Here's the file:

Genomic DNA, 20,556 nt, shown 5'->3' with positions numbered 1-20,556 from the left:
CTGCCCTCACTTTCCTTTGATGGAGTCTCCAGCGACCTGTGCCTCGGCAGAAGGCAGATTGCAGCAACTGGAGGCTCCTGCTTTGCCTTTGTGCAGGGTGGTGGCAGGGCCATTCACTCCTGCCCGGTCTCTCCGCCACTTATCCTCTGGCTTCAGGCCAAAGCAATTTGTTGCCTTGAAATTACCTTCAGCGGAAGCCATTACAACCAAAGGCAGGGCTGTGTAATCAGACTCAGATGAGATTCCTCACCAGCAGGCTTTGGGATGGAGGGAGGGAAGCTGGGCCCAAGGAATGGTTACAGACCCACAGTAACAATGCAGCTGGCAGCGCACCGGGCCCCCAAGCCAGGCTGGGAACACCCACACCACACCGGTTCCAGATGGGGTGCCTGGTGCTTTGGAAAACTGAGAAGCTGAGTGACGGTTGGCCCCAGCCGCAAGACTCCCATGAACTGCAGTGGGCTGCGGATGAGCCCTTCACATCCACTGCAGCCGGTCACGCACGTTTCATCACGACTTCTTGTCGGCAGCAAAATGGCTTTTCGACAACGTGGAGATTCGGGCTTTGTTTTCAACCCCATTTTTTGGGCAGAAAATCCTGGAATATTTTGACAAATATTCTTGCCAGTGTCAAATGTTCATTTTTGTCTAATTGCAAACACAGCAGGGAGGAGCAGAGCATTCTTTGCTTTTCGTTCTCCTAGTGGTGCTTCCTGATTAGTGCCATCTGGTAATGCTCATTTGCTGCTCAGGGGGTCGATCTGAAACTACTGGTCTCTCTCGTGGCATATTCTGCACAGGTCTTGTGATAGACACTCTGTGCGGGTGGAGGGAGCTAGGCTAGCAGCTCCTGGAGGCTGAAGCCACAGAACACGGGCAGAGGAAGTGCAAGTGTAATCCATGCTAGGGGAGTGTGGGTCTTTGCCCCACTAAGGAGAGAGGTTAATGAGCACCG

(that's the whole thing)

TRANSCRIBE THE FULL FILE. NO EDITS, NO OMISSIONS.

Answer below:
Genomic DNA, 20,556 nt, shown 5'->3' with positions numbered 1-20,556 from the left:
CTGCCCTCACTTTCCTTTGATGGAGTCTCCAGCGACCTGTGCCTCGGCAGAAGGCAGATTGCAGCAACTGGAGGCTCCTGCTTTGCCTTTGTGCAGGGTGGTGGCAGGGCCATTCACTCCTGCCCGGTCTCTCCGCCACTTATCCTCTGGCTTCAGGCCAAAGCAATTTGTTGCCTTGAAATTACCTTCAGCGGAAGCCATTACAACCAAAGGCAGGGCTGTGTAATCAGACTCAGATGAGATTCCTCACCAGCAGGCTTTGGGATGGAGGGAGGGAAGCTGGGCCCAAGGAATGGTTACAGACCCACAGTAACAATGCAGCTGGCAGCGCACCGGGCCCCCAAGCCAGGCTGGGAACACCCACACCACACCGGTTCCAGATGGGGTGCCTGGTGCTTTGGAAAACTGAGAAGCTGAGTGACGGTTGGCCCCAGCCGCAAGACTCCCATGAACTGCAGTGGGCTGCGGATGAGCCCTTCACATCCACTGCAGCCGGTCACGCACGTTTCATCACGACTTCTTGTCGGCAGCAAAATGGCTTTTCGACAACGTGGAGATTCGGGCTTTGTTTTCAACCCCATTTTTTGGGCAGAAAATCCTGGAATATTTTGACAAATATTCTTGCCAGTGTCAAATGTTCATTTTTGTCTAATTGCAAACACAGCAGGGAGGAGCAGAGCATTCTTTGCTTTTCGTTCTCCTAGTGGTGCTTCCTGATTAGTGCCATCTGGTAATGCTCATTTGCTGCTCAGGGGGTCGATCTGAAACTACTGGTCTCTCTCGTGGCATATTCTGCACAGGTCTTGTGATAGACACTCTGTGCGGGTGGAGGGAGCTAGGCTAGCAGCTCCTGGAGGCTGAAGCCACAGAACACGGGCAGAGGAAGTGCAAGTGTAATCCATGCTAGGGGAGTGTGGGTCTTTGCCCCACTAAGGAGAGAGGTTAATGAGCACCG